Balancing the Tradeoff Between Fat and Taste
In our fat- and carbohydrate-conscious society, where the Atkins diet is the latest craze and one of the books on the New York Times bestseller list is The South Beach Diet, how do we still give our taste buds a workout along with our thighs?
In general, spices have no nutritional value; therefore, a “Nutrition Facts” panel does not appear on the package label. Exceptions include paprika and chili products, which may contain vitamin A. Many seasonings contain other ingredients, such as sodium, which does have a nutritional value.
The use of spices by Americans has nearly doubled in the last 20 years, to more than one billion pounds, according to the American Spice Trade Association's (ASTA, Washington) latest spice statistics report.
Cooking With Herbs and Spices: Easy, Low-Fat Flavor, a cookbook by Judy Gilliard, includes quick and easy recipes demonstrating how herbs and spices can take the place of oils and butters to add flavor to low-fat foods.
Take Subway (Milford, Conn.) as a prime example of eliminating carbs without compromising taste by adding spices. The new Atkins[r] Nutritionals Inc.-endorsed (Hauppauge, N.Y.) wraps have between eight and 10 net carbs. The turkey and bacon wrap is topped with a chipotle southwest sauce, adding piquant flavor to a sandwich whose bread only has 5g of carbohydrates.
According to ASTA, the hottest trend in spices today is the taste for those with heat, such as black and white pepper, red pepper and mustard seed. These items now account for 41% of the U.S.'s spice usage and, as a group, they have increased 71% in tonnage since the late 1970s. The hottest seasonings have registered the largest gains: spicy capsicum peppers are up 125%.
Texas Pete[r] (T.W. Garner Food Co., Winston-Salem, N.C.) hot sauce, McClancy Seasoning (Fort Mill, S.C.) and Lance[r] (Charlotte, N.C.) snack foods have teamed up to bring pork-skin lovers everywhere the taste of Texas Pete. Texas Pete approached McClancy Seasoning to blend and manufacture the powder version of their famous hot sauce, Texas Pete Dry Flavor. McClancy assisted Lance in providing customers with this tangy, high-flavor, zero-carb snack--perfect for those on the Atkins diet.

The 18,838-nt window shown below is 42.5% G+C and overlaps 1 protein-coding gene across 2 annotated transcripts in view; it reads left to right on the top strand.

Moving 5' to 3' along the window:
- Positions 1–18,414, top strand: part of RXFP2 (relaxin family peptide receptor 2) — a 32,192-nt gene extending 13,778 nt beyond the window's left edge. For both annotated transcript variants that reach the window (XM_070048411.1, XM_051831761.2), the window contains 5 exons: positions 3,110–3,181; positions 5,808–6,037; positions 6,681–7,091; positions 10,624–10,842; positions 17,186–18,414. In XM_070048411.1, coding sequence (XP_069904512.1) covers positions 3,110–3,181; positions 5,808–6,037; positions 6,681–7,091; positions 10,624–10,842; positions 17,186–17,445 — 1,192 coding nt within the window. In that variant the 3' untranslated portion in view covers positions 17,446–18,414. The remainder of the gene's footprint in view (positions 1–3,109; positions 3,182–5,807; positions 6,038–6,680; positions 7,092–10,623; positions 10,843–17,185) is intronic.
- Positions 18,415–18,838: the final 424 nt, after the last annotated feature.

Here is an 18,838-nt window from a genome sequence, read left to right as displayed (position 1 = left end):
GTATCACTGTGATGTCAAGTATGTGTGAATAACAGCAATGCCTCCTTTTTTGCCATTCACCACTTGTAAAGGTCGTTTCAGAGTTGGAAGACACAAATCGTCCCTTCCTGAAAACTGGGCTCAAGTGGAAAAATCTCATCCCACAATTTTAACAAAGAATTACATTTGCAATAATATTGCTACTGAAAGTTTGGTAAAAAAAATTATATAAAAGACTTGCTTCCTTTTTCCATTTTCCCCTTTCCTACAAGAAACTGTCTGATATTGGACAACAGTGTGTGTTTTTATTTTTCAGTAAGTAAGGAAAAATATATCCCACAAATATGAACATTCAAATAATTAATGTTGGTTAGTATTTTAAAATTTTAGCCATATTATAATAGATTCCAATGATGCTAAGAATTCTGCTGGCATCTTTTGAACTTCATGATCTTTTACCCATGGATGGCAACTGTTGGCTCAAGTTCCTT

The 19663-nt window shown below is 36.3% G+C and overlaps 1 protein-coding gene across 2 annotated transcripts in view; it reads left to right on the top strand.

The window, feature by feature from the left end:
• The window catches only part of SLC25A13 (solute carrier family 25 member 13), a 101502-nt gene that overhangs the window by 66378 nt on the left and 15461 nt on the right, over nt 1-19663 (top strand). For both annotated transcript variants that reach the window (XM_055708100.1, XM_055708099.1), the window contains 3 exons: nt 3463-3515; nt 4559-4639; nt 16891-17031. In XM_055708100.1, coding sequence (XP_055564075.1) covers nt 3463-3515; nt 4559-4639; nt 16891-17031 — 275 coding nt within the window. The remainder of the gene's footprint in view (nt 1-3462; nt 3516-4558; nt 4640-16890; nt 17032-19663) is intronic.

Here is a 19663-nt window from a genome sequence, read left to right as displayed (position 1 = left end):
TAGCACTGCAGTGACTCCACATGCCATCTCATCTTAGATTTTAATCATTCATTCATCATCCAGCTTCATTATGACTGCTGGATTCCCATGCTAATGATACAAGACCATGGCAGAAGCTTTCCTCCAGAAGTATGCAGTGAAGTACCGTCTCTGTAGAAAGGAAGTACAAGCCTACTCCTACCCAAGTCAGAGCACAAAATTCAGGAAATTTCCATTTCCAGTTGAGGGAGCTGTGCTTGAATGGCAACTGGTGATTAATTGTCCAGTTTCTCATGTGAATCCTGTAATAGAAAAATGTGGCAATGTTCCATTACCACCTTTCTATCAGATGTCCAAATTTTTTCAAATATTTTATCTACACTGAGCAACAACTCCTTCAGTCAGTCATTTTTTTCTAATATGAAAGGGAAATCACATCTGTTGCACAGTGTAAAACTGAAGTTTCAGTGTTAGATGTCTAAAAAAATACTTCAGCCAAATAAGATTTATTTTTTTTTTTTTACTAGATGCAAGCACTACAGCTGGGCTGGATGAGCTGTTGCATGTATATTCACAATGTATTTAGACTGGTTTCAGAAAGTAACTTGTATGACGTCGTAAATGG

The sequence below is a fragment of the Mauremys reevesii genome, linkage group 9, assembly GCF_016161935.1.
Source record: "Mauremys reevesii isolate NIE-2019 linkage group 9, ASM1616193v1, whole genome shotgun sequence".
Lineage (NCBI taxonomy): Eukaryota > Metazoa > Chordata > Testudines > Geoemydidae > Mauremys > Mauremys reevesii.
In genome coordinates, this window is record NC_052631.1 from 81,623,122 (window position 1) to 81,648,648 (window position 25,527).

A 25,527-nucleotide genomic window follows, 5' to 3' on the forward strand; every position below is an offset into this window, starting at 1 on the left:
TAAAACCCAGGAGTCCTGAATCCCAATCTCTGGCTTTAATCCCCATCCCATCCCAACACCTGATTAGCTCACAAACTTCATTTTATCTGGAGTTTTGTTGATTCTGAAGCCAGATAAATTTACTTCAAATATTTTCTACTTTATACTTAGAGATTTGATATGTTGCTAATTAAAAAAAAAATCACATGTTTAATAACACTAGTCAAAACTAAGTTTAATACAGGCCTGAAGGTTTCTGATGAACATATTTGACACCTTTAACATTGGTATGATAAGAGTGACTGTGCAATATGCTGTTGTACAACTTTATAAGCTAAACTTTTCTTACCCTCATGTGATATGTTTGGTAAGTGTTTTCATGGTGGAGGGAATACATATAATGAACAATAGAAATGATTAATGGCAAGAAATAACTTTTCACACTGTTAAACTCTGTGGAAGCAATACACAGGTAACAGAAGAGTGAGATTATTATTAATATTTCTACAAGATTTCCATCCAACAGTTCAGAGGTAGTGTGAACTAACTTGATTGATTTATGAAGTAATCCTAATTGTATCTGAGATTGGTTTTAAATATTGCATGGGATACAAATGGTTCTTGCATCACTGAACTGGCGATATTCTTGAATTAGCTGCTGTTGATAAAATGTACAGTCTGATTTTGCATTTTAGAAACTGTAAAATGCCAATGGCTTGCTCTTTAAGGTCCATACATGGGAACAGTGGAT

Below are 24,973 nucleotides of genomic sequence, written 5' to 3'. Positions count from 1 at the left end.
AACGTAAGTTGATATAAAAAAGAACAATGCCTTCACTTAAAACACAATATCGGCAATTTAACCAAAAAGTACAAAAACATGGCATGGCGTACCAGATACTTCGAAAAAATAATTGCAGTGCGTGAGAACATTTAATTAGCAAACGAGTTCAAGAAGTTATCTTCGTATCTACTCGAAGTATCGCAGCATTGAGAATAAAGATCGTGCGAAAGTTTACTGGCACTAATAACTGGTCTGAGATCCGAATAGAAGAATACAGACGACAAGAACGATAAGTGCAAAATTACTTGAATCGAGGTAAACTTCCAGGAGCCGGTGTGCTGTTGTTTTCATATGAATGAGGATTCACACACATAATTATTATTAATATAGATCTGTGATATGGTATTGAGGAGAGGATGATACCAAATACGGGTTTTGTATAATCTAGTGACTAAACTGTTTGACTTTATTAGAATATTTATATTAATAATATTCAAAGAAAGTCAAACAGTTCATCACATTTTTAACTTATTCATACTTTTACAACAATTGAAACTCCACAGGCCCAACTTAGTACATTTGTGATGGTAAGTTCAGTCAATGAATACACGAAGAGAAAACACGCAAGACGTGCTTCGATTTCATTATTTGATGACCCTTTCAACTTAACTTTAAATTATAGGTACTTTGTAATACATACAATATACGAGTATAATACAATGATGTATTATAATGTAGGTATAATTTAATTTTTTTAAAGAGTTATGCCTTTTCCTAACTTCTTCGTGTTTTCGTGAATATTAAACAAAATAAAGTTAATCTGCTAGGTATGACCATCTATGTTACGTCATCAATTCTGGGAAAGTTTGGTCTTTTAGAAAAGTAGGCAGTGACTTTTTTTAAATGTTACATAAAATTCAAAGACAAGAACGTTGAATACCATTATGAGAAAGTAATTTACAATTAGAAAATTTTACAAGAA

“McClancy is a fully-integrated food development company that imports premium spices, grinds and packages them so they are ready to flavor any low-fat or low-carbohydrate dish,” says Reid Wilkerson, president of McClancy Seasoning Company. “We at McClancy understand that the American society is becoming more and more health-conscious. It is our desire that our spices flavor healthy dishes so folks won't have to forgo taste while counting carbs or fat grams.”
McClancy specializes in a wide range of food production, including desserts, salad dressings, gravies, sauces and soups, meat seasonings and marinades, batters, breadings and bakery items, snack foods, dairy blends, drink mixes, and whole and ground spices. Additionally, the company has expanded its capabilities to include more sugar- and dairy-based products to accompany the time-tested savory goods McClancy has been known for the past 55 years.
For more information:
McClancy Seasoning Company
Reid Wilkerson • 800-843-1968